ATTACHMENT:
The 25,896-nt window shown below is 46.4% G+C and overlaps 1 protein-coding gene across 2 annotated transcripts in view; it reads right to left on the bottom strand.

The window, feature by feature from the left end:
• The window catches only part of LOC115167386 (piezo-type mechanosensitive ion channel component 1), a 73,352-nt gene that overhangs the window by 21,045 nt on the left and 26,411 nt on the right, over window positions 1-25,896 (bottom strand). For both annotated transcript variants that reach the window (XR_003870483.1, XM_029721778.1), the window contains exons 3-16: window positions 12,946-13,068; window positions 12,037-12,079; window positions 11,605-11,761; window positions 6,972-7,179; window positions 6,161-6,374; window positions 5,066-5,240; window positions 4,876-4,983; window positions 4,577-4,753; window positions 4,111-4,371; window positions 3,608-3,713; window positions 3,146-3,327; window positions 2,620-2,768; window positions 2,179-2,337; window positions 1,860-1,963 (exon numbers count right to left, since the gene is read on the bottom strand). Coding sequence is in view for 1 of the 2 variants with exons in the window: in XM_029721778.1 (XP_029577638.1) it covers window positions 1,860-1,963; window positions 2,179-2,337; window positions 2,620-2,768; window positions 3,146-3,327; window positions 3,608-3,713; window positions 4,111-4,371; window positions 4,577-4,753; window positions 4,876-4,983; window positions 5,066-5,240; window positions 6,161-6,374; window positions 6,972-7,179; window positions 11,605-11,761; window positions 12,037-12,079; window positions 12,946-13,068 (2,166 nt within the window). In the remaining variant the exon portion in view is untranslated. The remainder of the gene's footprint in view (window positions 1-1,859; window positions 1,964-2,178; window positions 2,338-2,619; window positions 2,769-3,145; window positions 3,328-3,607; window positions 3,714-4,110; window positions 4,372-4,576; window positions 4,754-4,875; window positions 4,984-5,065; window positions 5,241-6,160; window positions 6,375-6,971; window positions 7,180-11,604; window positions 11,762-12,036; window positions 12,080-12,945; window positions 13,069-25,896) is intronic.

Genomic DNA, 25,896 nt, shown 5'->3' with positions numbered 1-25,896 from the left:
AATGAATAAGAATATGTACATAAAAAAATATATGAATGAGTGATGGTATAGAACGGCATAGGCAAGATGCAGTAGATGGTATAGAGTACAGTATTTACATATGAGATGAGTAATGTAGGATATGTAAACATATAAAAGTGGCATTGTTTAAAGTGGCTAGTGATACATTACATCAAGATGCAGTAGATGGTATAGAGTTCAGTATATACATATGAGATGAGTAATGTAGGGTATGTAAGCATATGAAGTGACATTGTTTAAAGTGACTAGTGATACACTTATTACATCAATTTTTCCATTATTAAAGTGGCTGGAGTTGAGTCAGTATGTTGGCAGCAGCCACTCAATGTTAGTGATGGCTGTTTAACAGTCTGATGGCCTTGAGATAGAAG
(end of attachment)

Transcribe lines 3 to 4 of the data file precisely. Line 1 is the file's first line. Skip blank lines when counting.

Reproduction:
• The window catches only part of LOC115167386 (piezo-type mechanosensitive ion channel component 1), a 73,352-nt gene that overhangs the window by 21,045 nt on the left and 26,411 nt on the right, over window positions 1-25,896 (bottom strand). For both annotated transcript variants that reach the window (XR_003870483.1, XM_029721778.1), the window contains exons 3-16: window positions 12,946-13,068; window positions 12,037-12,079; window positions 11,605-11,761; window positions 6,972-7,179; window positions 6,161-6,374; window positions 5,066-5,240; window positions 4,876-4,983; window positions 4,577-4,753; window positions 4,111-4,371; window positions 3,608-3,713; window positions 3,146-3,327; window positions 2,620-2,768; window positions 2,179-2,337; window positions 1,860-1,963 (exon numbers count right to left, since the gene is read on the bottom strand). Coding sequence is in view for 1 of the 2 variants with exons in the window: in XM_029721778.1 (XP_029577638.1) it covers window positions 1,860-1,963; window positions 2,179-2,337; window positions 2,620-2,768; window positions 3,146-3,327; window positions 3,608-3,713; window positions 4,111-4,371; window positions 4,577-4,753; window positions 4,876-4,983; window positions 5,066-5,240; window positions 6,161-6,374; window positions 6,972-7,179; window positions 11,605-11,761; window positions 12,037-12,079; window positions 12,946-13,068 (2,166 nt within the window). In the remaining variant the exon portion in view is untranslated. The remainder of the gene's footprint in view (window positions 1-1,859; window positions 1,964-2,178; window positions 2,338-2,619; window positions 2,769-3,145; window positions 3,328-3,607; window positions 3,714-4,110; window positions 4,372-4,576; window positions 4,754-4,875; window positions 4,984-5,065; window positions 5,241-6,160; window positions 6,375-6,971; window positions 7,180-11,604; window positions 11,762-12,036; window positions 12,080-12,945; window positions 13,069-25,896) is intronic.

Genomic DNA, 25,896 nt, shown 5'->3' with positions numbered 1-25,896 from the left: